With inflation on the rise, many people are reducing their retirement contributions and spending that money on household expenses. However, neglecting your IRA (individual retirement account) contributions can hurt you in the future by lowering your retirement funds. Discover how to make the most of your IRA investment even when using that money elsewhere is tempting.
Understand the IRA Types
There’s more than one type of IRA, and each type has different contribution limits and withdrawal regulations. If you’re self-employed, you may want to open a SEP (Simplified Employee Pension) IRA, which has a contribution limit of the tens of thousands rather than the usual six thousand. A Roth IRA is yet another type of account that doesn’t penalize you for withdrawing before retirement age.
Max Out Your Contribution
This may sound like common sense, but you’d be surprised by how many people forego this important step. Household expenses are one thing, but you should avoid skipping contributions in favor of things such as buying a new car, renovating your house, or going on expensive vacations.
Transfer Other Retirement Funds
Many people enjoy the employer contributions that come with other kinds of retirement accounts, but you may want more control over your investments. A self-directed IRA rollover allows you to move money from your other retirement accounts to an IRA so that you can manage the funds directly.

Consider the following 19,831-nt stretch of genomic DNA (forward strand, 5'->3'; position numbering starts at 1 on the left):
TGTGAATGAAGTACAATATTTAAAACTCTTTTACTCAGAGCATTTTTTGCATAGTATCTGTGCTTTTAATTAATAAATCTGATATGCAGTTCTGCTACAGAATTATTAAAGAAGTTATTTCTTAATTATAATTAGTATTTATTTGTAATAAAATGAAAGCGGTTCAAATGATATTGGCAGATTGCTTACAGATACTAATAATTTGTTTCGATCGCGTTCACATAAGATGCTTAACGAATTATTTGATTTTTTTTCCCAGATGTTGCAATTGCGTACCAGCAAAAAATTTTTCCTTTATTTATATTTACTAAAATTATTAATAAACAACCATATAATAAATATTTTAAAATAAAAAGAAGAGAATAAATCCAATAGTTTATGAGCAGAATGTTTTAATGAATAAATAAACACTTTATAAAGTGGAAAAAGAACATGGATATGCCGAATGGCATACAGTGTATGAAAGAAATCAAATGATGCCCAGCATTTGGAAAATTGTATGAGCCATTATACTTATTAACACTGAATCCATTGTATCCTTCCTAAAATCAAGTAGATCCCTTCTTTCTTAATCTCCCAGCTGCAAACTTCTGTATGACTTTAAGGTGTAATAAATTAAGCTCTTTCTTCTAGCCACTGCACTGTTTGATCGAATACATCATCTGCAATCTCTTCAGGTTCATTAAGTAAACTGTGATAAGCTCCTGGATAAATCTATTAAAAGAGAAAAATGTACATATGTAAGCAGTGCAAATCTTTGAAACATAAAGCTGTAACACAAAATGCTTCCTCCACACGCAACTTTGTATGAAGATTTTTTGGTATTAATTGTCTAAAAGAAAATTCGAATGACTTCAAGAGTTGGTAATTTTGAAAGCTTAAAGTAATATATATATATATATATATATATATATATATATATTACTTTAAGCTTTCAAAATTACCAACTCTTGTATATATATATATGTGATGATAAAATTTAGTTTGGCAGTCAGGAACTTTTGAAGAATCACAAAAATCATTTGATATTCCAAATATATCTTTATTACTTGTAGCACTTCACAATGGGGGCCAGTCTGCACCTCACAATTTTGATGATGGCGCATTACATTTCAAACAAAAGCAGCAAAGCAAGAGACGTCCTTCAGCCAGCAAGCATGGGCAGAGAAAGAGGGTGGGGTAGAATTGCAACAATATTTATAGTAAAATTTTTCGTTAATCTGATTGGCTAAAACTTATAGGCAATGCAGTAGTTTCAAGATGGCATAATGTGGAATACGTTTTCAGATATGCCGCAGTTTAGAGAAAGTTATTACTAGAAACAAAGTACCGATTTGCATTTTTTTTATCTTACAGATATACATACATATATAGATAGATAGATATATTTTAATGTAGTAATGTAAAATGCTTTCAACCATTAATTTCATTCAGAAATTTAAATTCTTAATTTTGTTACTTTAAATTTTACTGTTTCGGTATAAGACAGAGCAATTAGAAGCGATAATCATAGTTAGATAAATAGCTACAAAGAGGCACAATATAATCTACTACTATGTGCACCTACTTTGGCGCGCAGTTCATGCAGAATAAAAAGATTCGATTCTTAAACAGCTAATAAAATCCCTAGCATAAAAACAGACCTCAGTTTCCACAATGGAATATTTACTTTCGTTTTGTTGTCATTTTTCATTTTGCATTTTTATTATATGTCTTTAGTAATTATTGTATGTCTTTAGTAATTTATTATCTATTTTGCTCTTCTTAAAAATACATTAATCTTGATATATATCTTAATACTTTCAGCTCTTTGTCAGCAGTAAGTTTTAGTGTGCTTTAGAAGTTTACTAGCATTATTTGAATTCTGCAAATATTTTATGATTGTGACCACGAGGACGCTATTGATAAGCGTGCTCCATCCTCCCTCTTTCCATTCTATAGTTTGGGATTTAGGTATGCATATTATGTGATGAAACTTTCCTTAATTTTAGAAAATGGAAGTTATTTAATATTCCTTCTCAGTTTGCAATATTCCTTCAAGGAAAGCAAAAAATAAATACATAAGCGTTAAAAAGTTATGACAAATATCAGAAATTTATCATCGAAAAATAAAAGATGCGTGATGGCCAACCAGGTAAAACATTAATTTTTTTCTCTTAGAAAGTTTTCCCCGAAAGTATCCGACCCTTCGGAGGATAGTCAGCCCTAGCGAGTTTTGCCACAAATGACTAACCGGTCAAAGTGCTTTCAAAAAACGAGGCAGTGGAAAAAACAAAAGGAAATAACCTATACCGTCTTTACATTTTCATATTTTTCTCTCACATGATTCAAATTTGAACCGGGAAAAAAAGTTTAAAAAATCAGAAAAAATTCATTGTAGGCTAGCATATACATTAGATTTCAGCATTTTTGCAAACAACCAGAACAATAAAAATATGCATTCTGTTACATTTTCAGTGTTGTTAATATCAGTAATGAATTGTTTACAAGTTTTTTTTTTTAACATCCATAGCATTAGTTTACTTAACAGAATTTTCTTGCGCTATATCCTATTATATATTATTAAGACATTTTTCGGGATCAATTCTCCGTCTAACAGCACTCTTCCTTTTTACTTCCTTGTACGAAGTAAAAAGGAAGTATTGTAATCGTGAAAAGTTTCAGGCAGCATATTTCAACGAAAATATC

Even though one can only contribute a total of six thousand dollars each year, some people open multiple accounts to make the most of their IRA investments. The danger of doing this is that you’ll end up accruing multiple custodian fees, which detracts from your overall amount.
Don’t Forget To Catch Up
Once you hit 50 years old, you can start making what are called “catch-up contributions” to your IRA. Right now, this rule allows you to increase your annual contribution to seven thousand dollars. If you’re behind on your retirement savings or you want to save as much money as possible, make sure to take advantage of this policy!
Set Up a Nonworking Spouse Account
Just because your spouse doesn’t work doesn’t mean they can’t have an IRA. As long as you file your taxes together, you can set up a spouse account and increase your household’s total annual contributions by several thousand dollars.
It’s never too early to set yourself up for a comfortable retirement! Don’t miss these important steps to getting ahead on your IRA investment.
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